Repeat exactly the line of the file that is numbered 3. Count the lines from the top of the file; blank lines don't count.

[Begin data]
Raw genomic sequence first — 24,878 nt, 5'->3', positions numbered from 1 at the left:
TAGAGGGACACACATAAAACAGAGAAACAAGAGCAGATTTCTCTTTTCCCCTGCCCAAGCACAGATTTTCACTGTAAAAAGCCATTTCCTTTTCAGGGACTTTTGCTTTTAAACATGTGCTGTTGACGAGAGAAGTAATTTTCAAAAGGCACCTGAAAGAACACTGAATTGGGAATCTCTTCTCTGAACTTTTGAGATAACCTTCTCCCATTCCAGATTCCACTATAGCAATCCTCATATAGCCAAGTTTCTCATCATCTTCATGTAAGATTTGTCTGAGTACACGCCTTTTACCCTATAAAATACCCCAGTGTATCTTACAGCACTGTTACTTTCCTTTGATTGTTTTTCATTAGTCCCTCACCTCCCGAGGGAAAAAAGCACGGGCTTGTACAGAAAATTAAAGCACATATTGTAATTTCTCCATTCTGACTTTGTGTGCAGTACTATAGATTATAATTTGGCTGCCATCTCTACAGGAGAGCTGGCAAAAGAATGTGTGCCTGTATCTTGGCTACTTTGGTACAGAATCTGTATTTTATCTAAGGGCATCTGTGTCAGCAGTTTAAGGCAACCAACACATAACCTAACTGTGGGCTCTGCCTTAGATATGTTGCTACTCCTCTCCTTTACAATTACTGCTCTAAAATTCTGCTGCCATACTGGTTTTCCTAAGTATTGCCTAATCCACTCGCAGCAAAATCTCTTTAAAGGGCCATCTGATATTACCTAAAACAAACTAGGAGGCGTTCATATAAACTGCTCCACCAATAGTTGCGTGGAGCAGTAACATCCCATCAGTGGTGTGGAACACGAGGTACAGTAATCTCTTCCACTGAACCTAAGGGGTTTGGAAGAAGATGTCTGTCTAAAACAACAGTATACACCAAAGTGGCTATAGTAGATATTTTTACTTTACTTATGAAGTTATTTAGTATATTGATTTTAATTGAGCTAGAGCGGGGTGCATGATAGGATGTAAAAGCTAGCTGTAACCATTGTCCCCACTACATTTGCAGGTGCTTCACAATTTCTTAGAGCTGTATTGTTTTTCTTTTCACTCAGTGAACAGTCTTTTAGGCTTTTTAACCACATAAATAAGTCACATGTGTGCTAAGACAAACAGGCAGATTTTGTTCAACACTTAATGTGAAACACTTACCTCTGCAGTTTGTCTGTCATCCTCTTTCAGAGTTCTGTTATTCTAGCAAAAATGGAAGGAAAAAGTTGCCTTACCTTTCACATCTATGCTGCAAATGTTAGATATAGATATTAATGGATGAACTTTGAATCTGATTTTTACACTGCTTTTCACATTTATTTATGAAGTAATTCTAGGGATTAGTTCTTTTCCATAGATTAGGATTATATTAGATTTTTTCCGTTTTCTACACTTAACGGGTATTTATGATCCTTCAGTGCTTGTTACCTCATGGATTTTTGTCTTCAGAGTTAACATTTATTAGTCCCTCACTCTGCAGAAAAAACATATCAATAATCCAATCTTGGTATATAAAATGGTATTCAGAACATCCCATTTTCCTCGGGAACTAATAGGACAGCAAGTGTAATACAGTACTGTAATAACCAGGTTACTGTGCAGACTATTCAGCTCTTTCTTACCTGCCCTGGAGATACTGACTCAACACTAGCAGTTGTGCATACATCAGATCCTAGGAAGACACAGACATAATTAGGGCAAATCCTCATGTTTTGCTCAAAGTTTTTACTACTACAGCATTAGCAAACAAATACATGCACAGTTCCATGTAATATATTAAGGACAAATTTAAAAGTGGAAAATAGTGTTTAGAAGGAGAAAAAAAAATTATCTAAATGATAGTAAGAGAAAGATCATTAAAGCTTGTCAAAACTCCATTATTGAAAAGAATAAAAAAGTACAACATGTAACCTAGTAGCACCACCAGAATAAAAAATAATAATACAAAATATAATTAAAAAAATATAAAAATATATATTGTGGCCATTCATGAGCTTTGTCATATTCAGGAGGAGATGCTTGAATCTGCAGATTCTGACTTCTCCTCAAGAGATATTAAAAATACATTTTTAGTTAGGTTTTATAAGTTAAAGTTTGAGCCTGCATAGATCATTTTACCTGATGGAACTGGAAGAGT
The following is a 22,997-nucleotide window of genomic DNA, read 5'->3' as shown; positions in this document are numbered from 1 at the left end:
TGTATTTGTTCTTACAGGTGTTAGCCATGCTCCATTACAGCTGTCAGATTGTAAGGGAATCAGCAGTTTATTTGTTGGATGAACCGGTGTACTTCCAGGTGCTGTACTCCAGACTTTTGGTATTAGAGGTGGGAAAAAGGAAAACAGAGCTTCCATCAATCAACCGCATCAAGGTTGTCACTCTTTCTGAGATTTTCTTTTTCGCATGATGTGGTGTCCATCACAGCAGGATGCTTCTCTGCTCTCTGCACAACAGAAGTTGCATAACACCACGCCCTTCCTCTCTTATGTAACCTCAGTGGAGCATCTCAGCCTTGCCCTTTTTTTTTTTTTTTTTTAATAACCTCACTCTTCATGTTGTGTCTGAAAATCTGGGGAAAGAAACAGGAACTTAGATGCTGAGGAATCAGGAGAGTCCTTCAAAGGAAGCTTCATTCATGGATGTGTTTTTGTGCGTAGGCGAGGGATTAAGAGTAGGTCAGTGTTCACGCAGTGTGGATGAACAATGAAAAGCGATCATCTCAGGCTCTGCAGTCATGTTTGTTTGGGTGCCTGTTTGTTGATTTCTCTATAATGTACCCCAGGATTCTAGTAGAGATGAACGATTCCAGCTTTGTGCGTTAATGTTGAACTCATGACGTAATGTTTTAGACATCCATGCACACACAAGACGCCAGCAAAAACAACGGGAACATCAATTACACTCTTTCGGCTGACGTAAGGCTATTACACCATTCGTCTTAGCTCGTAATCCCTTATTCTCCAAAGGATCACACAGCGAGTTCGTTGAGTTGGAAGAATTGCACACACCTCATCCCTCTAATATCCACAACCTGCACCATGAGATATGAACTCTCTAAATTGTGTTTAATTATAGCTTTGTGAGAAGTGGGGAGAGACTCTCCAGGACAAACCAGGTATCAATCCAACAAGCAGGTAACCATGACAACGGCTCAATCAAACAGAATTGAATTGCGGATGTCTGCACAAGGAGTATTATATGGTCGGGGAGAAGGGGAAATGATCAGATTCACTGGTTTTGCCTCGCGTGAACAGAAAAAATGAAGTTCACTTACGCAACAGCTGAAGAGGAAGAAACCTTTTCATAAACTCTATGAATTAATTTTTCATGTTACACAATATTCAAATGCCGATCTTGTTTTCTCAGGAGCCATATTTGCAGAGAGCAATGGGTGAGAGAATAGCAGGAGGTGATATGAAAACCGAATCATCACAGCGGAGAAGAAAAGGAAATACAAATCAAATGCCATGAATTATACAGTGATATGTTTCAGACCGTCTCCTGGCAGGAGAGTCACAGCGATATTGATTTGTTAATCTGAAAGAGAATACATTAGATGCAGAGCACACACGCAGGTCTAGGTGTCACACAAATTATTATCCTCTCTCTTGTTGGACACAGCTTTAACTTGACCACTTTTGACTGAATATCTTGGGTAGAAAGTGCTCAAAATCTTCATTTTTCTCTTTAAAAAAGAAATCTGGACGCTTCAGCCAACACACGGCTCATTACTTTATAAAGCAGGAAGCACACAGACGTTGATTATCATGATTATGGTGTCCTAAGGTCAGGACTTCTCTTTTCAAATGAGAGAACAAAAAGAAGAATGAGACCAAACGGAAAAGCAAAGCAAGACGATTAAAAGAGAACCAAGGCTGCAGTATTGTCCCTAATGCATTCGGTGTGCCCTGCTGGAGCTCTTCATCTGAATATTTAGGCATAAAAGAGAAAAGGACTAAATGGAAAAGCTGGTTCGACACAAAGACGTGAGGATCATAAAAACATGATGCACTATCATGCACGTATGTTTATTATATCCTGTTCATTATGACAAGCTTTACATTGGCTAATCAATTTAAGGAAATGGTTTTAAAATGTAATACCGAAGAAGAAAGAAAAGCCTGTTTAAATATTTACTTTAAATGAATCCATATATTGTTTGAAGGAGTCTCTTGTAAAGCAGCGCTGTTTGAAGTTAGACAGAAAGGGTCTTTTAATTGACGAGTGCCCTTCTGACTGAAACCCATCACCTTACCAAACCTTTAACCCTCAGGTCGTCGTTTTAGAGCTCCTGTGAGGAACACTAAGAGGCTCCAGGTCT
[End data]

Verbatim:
The following is a 22,997-nucleotide window of genomic DNA, read 5'->3' as shown; positions in this document are numbered from 1 at the left end: